We’ve provided this truncated reminder because the new album we’re premiering today by the French black metal band Abduction is a concept album based on the life of Joan. Entitled Jehanne, it will be released by Finisterian Dead End Metal Label on April 29th, as a remembrance of the day on which Joan entered the besieged city of Orléans in 1429. Continue reading »

Apr 222020


(This is Andy Synn‘s review of the new album by Sweden’s Katatonia, which is set for release on April 24th by Peaceville Records.)

It’s probably worth pointing out, right at the start, that City Burials is not – despite what you might read elsewhere – the best album of Katatonia’s career.

Neither, however, is it their worst, as some others, angry that the band haven’t produced exactly what they wanted, would have you to believe.

What it is, is an intriguing, emotive, yet oddly uneven, collection of songs which vary in tone and texture – some erring more towards the band’s classic brand of metallic melancholy, others leaning more towards gleaming, gloomy goth-pop – but which are all, ultimately, tied together by the sublime vocals of Jonas Renske, who gives what could very well be a career-best performance. Continue reading »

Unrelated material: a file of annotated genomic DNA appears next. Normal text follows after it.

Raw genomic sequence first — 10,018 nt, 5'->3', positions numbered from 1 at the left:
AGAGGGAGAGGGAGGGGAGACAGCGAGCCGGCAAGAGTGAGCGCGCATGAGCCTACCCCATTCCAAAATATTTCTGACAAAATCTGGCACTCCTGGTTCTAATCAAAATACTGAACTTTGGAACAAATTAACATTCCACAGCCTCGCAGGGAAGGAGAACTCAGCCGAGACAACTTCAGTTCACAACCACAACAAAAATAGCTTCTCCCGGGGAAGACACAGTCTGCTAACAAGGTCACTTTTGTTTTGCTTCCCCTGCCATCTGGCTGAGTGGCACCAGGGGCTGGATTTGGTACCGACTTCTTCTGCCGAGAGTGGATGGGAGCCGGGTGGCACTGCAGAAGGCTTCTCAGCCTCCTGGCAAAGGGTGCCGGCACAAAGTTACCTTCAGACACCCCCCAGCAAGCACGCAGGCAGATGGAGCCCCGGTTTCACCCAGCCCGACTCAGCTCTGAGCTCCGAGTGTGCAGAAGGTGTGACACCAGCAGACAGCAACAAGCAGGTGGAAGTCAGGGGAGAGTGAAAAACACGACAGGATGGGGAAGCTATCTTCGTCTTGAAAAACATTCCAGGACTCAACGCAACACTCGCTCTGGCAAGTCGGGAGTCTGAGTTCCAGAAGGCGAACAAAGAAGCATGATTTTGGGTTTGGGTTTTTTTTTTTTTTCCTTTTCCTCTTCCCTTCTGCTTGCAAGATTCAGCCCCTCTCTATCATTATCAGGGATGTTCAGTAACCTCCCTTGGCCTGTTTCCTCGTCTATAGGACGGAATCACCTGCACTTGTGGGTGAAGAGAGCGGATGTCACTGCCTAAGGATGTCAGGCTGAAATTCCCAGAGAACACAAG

Apr 212020


We have a lot of things planned for today at our site, including an album review, a couple of premieres, and a gigantic round-up of new music, but I’m getting a slow start on readying any of those posts for publication. But then I saw that Hail Spirit Noir had revealed the first excerpt from their new album, and that solved the problem of how to begin the day without further delay.

We don’t usually feature only one new song in a post unless it’s a premiere, but our affection for this Greek band runs deep, as does curiosity about what this new album will sound like, given the fascinating shifts in style that have already occurred over the course of Pneuma (2012), Oi Magoi (2014), and Mayhem In Blue (2016). Of course, as the band’s first three albums have already proven, one song drawn in isolation from the rest of an HSN release doesn’t completely represent what the rest of the record will sound like, because the band have an adventurous streak in them.

But beyond what can be gleaned from the new song that debuted today (“The First Ape On New Earth“), we do have this accompanying statement by the band about the album, the title of which is Eden In Reverse: Continue reading »

Apr 152020


We’ve all now seen examples of songs that were written and recorded long before the pandemic reared its ugly head and took our throats in its teeth, but which now seem as if they had been written yesterday. “Hypochondriac” by the British band Burden Limbs is one of those songs. Now must be a particularly miserable time to be a hypochondriac, but the music also captures the tension, the terror, and the sense of unreality that now pervades everyone’s existence, while the words convey meaning that goes beyond the afflictions of mere hypochondria.

What we’re presenting today is a disorienting and disturbing lyric video for this song, one that is well-suited to the disorienting and disturbing sensations in the music. The band’s vocalist Chad Murray explained it to us this way: Continue reading »